SD 4: Engage in ocean governance
This entails striking a balance between use of the marine space with the capacity of oceans to remain healthy and diverse.
SD 5: Enhance global facilitation and security of international trade
Shipping is an integral part of the global economy and supply chain and so prevention of disruption to international shipping is in the interest of all. Continued effort is needed to ensure that ships move from port to port without undue delay, facilitate electronic information exchange, while also protect shipping from disruption from threats such as piracy and cyber risks.
SD 6: Ensure regulatory effectiveness
IMO’s main role as the global regulator of safe, secure and environmentally sound shipping requires it to ensure that a universally adopted, effective, international regulatory framework is in place and implemented consistently, embracing and integrating new and advancing technologies, without causing unnecessary burdens. IMO’s instruments must continue to be globally implemented and applicable to ensure a level playing field. Information should be systematically fed back into the regulatory processes of the Organization to allow it to make informed decisions for reviewing existing regulations and developing new ones
SD 7: Ensure organizational effectiveness
To successfully achieve the Organization’s vision and respond to current and future challenges, IMO will improve its working practices, where needed, and foster broader participation by Member States in its work and decision-making, including through the use of appropriate technologies. To effectively facilitate its work and improve knowledge sharing, the Organization will consider means of strengthening its technical and analytical capabilities to collect, manage, analyse and report on relevant information and data.
The above reflects just highlights from the seven SDs. The WG considered PIs for each of the SDs. We will not go into detail on those, except for one interesting item, namely the four PIs drafted for SD 3: Respond to climate change.
The WG discussions on these, which IBIA took part in, noted that as drafted, they included references to air pollution and monitoring average sulphur content in fuel. While the IMO has annual data on sulphur content, the WG agreed that this does not constitute a helpful PI to assess performance relating to the SD on climate change (IBIA pointed out that sulphur emissions have a net cooling effect and that having this PI alongside others such as monitoring tonnes of CO2 from international shipping and improvements in attained EEDI would likely be confusing and counterproductive). The PI on monitoring sulphur content was therefore removed, while the reference to “air pollution” in another PI was replaced with more appropriate wording.
Back in plenary, some countries made it clear that they think the new strategic plan still has a number of shortcomings, for example a lack of PIs covering safety and the human element. Nevertheless, Council adopted the revised PIs from the WG and the new Strategic Plan for 2018-2023, recognising that while it is not perfect, it is to be seen not as fixed document but an evolving one.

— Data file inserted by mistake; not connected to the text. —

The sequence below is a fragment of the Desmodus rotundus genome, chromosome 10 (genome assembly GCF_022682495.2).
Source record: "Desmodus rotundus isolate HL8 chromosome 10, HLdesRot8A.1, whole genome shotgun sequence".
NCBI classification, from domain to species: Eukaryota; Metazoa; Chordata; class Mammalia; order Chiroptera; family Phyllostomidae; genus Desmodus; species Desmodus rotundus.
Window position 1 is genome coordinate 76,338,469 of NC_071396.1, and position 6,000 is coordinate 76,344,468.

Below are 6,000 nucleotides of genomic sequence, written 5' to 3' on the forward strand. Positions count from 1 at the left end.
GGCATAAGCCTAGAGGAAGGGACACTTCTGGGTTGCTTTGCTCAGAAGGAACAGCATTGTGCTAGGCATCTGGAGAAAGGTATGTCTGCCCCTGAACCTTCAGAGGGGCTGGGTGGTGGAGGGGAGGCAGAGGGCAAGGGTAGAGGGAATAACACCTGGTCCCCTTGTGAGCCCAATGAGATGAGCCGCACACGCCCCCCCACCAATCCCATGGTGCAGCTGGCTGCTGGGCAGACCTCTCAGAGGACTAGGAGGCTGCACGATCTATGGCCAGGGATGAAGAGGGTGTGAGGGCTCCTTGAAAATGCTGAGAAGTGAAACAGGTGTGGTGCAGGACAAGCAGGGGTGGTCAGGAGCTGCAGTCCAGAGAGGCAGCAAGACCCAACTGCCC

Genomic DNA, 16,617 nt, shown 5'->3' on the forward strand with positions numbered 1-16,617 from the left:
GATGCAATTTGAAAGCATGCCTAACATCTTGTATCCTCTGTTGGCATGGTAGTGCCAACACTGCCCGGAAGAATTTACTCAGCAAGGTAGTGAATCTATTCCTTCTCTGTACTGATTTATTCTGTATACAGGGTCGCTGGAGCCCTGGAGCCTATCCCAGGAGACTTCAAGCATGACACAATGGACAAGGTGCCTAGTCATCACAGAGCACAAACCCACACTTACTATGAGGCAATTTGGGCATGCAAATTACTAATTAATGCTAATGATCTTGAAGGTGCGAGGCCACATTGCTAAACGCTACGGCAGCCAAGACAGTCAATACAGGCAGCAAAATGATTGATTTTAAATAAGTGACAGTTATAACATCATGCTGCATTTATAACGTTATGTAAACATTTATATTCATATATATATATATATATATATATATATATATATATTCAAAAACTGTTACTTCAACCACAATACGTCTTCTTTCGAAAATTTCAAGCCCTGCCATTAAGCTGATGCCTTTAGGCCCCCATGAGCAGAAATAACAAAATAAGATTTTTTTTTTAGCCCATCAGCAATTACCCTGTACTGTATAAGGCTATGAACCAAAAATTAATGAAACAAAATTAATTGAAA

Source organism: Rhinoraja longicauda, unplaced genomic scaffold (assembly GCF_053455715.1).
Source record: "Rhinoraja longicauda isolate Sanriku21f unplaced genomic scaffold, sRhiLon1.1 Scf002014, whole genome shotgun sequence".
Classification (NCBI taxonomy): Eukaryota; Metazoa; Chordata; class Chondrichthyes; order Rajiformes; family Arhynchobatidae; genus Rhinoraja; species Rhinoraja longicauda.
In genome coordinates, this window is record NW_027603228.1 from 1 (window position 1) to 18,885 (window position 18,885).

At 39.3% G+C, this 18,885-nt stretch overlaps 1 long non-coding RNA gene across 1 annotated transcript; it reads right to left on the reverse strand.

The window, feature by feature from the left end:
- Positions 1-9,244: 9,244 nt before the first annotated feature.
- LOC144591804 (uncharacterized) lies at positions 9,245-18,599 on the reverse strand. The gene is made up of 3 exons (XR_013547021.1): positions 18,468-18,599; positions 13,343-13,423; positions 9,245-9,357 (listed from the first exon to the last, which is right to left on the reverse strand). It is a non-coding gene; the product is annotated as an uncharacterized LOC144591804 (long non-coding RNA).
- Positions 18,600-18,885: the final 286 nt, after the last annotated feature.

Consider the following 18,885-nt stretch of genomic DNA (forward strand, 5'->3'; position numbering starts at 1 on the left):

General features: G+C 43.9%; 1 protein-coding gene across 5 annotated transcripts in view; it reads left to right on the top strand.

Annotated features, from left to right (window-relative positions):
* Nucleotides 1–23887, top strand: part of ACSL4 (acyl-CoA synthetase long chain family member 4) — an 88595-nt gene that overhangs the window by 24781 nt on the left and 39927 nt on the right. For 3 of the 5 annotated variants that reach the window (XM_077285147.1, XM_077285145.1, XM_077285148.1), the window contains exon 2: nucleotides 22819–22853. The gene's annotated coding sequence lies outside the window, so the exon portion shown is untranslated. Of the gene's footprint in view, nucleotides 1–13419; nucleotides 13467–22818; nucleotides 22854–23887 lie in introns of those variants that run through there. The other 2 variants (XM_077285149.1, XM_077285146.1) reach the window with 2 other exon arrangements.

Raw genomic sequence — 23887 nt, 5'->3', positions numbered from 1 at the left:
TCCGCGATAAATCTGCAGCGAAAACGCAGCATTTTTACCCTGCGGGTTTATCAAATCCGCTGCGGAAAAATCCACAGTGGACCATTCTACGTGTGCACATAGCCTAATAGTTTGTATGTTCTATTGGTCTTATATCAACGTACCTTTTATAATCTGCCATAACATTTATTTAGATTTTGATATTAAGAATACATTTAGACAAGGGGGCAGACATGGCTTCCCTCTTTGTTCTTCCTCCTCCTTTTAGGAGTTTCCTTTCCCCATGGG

Agenda item 17: External relations
Since the 117th session of the Council, held in December 2016, there has been no change in the membership of the Organization, which continues to stand at 172 Member States, and no change in the number of Associate Members, which continues to stand at three. (They are Hong Kong, China, Macao, China and the Faroes)
Every two years, the IMO reviews organisations in consultative status. IBIA is pleased to report we continue to satisfy the criteria.
There were, however, three NGOs whose activity level at the IMO has been so low that Council would consider withdrawing their consultative status. They attended no meetings and submitted no documents during the period under review. After discussion and examining the reasons for their inactivity, and given the possibility that they may be of value in the near future, Council decided that letters should be sent to these three NGOs to encourage them to fulfil their obligations.
Council also had for its consideration eight new applications for consultative status, of which two were accepted, namely the Active Shipbuilding Experts’ Federation (ASEF), under Shipbuilding, and The Pew Charitable Trust under Environment.
Agenda item 14: Protection of vital shipping lanes
Council discussed piracy and anti-piracy efforts in the western Indian Ocean and the Gulf of Aden Area, noting that the trend is downwards but a resumption of piracy activity has been seen off Somalia in 2017. It also noted recent activities of the Cooperative Mechanism for the Straits of Malacca and Singapore which was praised for its efforts to combat piracy and armed robbery at sea. In general, Council reiterated concerns about piracy and urged flag States, shipmasters, and shipping companies in general to take protective measures through diligent application of IMO guidance on best management practices and to report incidents in a timely manner to relevant organisations.
Agenda item 19
A paper from the IMO Secretariat, C 118/19, reported on the status, as of 9 June 2017, of IMO treaties and amendments, for example new parts or amendments to MARPOL or SOLAS.
Section I reports on the entry into force of instruments and amendments thereto; and Section II reports on developments with regard to instruments and amendments thereto in respect of which the conditions for entry into force have not yet been fulfilled. Members that want to know more about this can contact me.
Report by Unni Einemo